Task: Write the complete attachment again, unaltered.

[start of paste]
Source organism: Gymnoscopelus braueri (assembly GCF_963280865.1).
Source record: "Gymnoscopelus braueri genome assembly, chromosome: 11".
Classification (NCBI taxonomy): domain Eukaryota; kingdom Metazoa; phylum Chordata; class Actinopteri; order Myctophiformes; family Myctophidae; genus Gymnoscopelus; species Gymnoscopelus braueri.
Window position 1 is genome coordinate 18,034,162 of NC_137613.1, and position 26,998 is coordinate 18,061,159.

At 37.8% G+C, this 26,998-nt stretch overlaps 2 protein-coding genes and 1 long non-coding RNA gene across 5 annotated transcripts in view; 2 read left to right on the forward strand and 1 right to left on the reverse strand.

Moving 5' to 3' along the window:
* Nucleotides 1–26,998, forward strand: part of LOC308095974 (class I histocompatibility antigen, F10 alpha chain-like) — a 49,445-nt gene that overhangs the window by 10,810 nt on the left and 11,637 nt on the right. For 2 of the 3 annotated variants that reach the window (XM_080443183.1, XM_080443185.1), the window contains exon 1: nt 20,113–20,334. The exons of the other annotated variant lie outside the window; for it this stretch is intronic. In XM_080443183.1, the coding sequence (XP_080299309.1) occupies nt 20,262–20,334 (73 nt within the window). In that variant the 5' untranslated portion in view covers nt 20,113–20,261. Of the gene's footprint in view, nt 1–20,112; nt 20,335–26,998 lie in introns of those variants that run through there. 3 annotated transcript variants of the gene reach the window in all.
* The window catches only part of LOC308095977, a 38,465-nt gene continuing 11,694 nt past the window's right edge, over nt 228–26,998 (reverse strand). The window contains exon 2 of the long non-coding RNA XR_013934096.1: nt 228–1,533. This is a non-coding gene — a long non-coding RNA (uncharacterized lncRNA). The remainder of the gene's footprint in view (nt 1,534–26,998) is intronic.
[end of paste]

Source organism: Gymnoscopelus braueri (assembly GCF_963280865.1).
Source record: "Gymnoscopelus braueri genome assembly, chromosome: 11".
Classification (NCBI taxonomy): domain Eukaryota; kingdom Metazoa; phylum Chordata; class Actinopteri; order Myctophiformes; family Myctophidae; genus Gymnoscopelus; species Gymnoscopelus braueri.
Window position 1 is genome coordinate 18,034,162 of NC_137613.1, and position 26,998 is coordinate 18,061,159.

At 37.8% G+C, this 26,998-nt stretch overlaps 2 protein-coding genes and 1 long non-coding RNA gene across 5 annotated transcripts in view; 2 read left to right on the forward strand and 1 right to left on the reverse strand.

Moving 5' to 3' along the window:
* Nucleotides 1–26,998, forward strand: part of LOC308095974 (class I histocompatibility antigen, F10 alpha chain-like) — a 49,445-nt gene that overhangs the window by 10,810 nt on the left and 11,637 nt on the right. For 2 of the 3 annotated variants that reach the window (XM_080443183.1, XM_080443185.1), the window contains exon 1: nt 20,113–20,334. The exons of the other annotated variant lie outside the window; for it this stretch is intronic. In XM_080443183.1, the coding sequence (XP_080299309.1) occupies nt 20,262–20,334 (73 nt within the window). In that variant the 5' untranslated portion in view covers nt 20,113–20,261. Of the gene's footprint in view, nt 1–20,112; nt 20,335–26,998 lie in introns of those variants that run through there. 3 annotated transcript variants of the gene reach the window in all.
* The window catches only part of LOC308095977, a 38,465-nt gene continuing 11,694 nt past the window's right edge, over nt 228–26,998 (reverse strand). The window contains exon 2 of the long non-coding RNA XR_013934096.1: nt 228–1,533. This is a non-coding gene — a long non-coding RNA (uncharacterized lncRNA). The remainder of the gene's footprint in view (nt 1,534–26,998) is intronic.